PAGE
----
Unveiled at the AES Show in 1978, the Lexicon 224 was not the first digital reverb (that honor goes to EMT’s 250), but the 224 (and its 224X and 224XL cousins) was the most ubiquitous and popular high-end studio reverb in history.
The Lexicon 224 is an early digital reverb that was well known for its spacey, extra long decays. Vangelis was an early pioneer of the extra long decays using this unit, most famously in the Blade Runner soundtrack.
The reverb was conceived when Dr. David Griesinger, a nuclear physicist/musician/classical recording engineer, started working on a digital solution to reverb. Seeing EMT’s 250 encouraged him to merge a microcomputer with his reverb design.
He pitched his rough prototype to Lexicon, which bought the invention and brought Griesinger on board to help refine the product. One of Griesinger’s concepts for the new reverb was creating a separate control unit for parameter adjustment and program access.
The 224 reverberation system had a console-top controller with a four-rackspace brain, two inputs, four outputs and interchangeable programs to simulate chambers, plates and rooms. The 224 was “affordable” – meaning $7,500 with two programs or $7,900 with four programs.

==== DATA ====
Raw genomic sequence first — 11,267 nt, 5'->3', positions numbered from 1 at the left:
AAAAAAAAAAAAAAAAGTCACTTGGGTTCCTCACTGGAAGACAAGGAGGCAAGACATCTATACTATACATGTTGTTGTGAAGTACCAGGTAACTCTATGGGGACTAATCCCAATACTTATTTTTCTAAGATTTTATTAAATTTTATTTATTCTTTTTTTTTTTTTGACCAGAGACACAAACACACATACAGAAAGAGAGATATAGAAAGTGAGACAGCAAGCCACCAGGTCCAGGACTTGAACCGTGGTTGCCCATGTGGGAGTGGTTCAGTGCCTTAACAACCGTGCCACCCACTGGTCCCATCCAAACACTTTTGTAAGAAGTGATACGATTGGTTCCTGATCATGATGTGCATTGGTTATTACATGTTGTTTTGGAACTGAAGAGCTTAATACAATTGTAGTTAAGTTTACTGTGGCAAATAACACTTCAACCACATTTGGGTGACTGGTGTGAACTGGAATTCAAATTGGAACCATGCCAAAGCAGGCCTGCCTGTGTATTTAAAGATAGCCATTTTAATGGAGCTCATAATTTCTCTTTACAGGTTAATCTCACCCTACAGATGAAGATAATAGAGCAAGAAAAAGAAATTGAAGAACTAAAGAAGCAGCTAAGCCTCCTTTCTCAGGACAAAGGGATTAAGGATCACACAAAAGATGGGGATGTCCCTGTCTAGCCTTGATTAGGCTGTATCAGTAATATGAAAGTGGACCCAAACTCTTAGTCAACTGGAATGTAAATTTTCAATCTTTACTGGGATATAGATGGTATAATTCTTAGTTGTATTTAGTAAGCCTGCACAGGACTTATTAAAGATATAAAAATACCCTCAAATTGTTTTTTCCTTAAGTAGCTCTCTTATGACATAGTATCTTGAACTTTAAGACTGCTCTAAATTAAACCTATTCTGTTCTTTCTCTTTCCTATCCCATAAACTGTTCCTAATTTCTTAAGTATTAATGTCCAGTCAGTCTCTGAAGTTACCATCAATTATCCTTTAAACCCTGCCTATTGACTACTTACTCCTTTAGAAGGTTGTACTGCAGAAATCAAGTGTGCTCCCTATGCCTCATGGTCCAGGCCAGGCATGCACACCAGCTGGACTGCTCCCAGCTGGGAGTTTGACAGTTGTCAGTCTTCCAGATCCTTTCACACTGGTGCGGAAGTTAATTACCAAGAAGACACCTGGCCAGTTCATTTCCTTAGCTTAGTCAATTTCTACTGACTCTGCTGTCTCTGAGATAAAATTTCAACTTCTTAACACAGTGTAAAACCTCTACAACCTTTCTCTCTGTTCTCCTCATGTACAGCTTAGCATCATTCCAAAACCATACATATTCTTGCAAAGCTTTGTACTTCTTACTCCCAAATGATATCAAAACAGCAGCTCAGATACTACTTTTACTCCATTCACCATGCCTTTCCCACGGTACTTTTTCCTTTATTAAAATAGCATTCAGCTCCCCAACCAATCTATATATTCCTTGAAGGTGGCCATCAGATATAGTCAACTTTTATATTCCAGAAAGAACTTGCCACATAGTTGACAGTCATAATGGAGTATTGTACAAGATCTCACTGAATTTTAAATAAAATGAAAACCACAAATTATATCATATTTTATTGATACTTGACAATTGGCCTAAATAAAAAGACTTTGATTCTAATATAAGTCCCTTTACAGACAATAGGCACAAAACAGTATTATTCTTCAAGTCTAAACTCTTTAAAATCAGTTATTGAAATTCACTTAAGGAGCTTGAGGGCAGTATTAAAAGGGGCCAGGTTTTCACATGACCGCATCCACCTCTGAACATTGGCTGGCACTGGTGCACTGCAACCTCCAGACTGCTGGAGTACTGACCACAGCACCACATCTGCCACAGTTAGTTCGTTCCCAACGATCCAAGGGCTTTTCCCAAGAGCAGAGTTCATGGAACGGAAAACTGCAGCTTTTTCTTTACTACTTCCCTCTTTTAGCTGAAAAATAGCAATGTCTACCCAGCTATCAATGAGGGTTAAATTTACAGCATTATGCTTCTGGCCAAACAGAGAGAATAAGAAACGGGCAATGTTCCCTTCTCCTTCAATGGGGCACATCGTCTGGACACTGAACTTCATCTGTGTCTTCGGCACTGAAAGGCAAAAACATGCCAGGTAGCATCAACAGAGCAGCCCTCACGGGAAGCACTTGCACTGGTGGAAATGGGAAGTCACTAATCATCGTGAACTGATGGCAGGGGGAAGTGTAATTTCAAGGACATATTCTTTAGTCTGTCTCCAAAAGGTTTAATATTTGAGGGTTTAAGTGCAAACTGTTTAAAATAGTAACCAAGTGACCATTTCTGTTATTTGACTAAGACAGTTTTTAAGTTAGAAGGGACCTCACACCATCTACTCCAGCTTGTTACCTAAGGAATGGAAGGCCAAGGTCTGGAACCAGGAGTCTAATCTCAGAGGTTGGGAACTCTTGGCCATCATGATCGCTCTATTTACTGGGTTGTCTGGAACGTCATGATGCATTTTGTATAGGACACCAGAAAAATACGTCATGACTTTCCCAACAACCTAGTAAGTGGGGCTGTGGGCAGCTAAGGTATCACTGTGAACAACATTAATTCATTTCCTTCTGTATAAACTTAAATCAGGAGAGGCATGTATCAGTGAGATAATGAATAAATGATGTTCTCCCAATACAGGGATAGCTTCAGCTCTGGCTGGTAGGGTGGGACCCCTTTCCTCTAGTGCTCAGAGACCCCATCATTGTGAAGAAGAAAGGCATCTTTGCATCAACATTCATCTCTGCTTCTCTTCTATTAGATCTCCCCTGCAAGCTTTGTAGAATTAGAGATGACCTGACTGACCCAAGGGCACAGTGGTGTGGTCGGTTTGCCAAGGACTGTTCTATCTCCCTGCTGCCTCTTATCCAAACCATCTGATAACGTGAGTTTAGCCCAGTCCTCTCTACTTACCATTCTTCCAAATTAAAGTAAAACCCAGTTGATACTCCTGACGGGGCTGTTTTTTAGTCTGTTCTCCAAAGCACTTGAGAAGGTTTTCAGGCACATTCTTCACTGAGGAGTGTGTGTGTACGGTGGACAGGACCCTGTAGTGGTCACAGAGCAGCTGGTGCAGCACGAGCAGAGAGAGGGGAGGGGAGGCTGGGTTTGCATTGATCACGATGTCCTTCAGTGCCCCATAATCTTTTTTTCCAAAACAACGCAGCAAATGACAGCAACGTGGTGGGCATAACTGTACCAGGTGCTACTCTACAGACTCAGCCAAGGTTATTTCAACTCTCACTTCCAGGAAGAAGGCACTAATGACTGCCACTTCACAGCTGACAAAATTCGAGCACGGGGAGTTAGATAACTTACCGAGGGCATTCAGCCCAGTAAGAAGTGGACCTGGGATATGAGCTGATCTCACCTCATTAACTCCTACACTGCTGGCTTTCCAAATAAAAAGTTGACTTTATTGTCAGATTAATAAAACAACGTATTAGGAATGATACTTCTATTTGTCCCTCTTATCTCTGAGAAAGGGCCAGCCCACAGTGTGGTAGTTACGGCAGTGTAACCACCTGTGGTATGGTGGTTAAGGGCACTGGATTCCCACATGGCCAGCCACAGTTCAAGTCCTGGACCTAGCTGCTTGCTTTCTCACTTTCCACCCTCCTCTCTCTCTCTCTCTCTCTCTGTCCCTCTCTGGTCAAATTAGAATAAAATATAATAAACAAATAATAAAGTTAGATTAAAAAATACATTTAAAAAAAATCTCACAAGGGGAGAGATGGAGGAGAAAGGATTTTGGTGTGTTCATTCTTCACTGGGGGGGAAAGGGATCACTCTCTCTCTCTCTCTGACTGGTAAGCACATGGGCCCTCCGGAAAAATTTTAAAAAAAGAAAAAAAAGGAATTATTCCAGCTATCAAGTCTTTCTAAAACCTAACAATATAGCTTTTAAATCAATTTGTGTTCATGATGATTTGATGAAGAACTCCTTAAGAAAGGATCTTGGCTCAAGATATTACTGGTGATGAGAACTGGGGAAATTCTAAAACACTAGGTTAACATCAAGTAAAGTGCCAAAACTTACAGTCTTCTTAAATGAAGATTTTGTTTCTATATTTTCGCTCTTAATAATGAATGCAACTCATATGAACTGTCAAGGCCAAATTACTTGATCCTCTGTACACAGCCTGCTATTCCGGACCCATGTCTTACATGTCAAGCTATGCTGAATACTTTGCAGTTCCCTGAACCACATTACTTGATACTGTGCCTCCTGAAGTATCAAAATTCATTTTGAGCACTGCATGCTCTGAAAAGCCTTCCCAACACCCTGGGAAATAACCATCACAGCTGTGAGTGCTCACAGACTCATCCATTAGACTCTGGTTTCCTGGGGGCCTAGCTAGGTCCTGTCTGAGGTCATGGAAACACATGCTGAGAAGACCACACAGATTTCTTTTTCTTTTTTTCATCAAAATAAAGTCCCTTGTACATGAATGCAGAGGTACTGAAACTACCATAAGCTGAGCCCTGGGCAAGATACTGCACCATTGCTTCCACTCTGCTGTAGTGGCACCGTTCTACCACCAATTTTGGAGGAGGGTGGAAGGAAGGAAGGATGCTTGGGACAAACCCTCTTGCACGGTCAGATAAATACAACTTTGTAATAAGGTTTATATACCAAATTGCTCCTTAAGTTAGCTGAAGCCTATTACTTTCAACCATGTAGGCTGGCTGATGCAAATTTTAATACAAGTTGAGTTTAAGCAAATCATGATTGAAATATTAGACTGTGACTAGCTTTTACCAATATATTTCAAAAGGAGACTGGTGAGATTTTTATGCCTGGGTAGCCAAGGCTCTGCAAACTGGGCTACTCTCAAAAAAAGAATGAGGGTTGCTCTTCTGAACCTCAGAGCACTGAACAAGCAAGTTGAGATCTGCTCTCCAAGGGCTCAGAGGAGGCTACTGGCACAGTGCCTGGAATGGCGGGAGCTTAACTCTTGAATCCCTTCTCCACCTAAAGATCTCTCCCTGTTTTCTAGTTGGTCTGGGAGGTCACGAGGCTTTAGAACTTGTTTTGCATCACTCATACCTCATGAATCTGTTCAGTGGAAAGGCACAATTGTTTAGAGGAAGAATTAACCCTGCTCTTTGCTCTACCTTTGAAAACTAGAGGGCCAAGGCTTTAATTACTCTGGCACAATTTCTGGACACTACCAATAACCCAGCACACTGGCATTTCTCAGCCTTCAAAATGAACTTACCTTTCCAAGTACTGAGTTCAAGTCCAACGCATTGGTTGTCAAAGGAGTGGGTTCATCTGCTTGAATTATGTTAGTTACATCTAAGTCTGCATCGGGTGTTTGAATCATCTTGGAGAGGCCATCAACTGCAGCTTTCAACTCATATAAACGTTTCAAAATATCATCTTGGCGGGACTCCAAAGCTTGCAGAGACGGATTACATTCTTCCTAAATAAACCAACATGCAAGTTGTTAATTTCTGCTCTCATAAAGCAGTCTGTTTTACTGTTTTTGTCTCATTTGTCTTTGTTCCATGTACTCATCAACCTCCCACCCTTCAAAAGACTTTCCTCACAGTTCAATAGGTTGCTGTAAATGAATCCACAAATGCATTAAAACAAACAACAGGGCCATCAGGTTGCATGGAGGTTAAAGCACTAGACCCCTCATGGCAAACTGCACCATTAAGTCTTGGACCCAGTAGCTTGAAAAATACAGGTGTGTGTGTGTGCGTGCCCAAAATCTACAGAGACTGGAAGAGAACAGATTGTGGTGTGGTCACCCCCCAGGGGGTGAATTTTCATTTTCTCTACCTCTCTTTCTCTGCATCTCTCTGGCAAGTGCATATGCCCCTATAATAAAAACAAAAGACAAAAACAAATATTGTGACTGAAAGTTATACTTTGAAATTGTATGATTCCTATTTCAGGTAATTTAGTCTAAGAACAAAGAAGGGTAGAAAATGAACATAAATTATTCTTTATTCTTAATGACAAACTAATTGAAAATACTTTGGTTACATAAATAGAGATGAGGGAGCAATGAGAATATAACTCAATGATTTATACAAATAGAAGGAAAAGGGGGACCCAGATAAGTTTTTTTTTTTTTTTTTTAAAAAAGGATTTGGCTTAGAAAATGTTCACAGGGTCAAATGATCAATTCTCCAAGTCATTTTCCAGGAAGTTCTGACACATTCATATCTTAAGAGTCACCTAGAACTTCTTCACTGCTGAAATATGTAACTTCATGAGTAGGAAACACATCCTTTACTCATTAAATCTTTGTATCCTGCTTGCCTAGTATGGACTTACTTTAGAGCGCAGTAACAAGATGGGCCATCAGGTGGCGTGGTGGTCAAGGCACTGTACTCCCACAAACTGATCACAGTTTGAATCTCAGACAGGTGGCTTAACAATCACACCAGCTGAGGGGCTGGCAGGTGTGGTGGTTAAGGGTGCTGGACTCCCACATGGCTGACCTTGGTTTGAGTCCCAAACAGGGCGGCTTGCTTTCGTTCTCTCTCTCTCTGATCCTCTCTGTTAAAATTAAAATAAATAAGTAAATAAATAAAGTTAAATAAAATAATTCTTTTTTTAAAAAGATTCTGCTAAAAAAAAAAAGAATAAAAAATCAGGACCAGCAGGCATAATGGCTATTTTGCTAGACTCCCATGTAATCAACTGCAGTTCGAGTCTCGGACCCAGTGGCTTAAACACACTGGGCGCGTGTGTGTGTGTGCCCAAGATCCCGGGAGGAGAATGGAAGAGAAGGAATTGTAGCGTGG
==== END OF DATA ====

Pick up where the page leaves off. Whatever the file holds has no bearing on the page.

But at half the price of EMT’s 250, the 224 was a hit. Eventually, the 224 evolved into the improved 224X and 224XL, which included the LARC (Lexicon Alphanumeric Remote Control), offering fingertip access to programs and parameters, dedicated function keys and a 24-character LED.
The Lexicon 224 used a fixed point processor, with a 16-bit word size. It was designed in the late 1970s using the best technology available, which at the time was the 8080 microprocessor, 12-bit converters (using DAC80 DAC IC), input transformers, and bucketloads of 74S/LS-series logic.
Although the converters themselves are 12-bit, a clever scaling circuit gives an extra 24dB of headroom by actively shifting the input gain. This gives a 16-bit conversion range overall, though precision is still only 12-bit.
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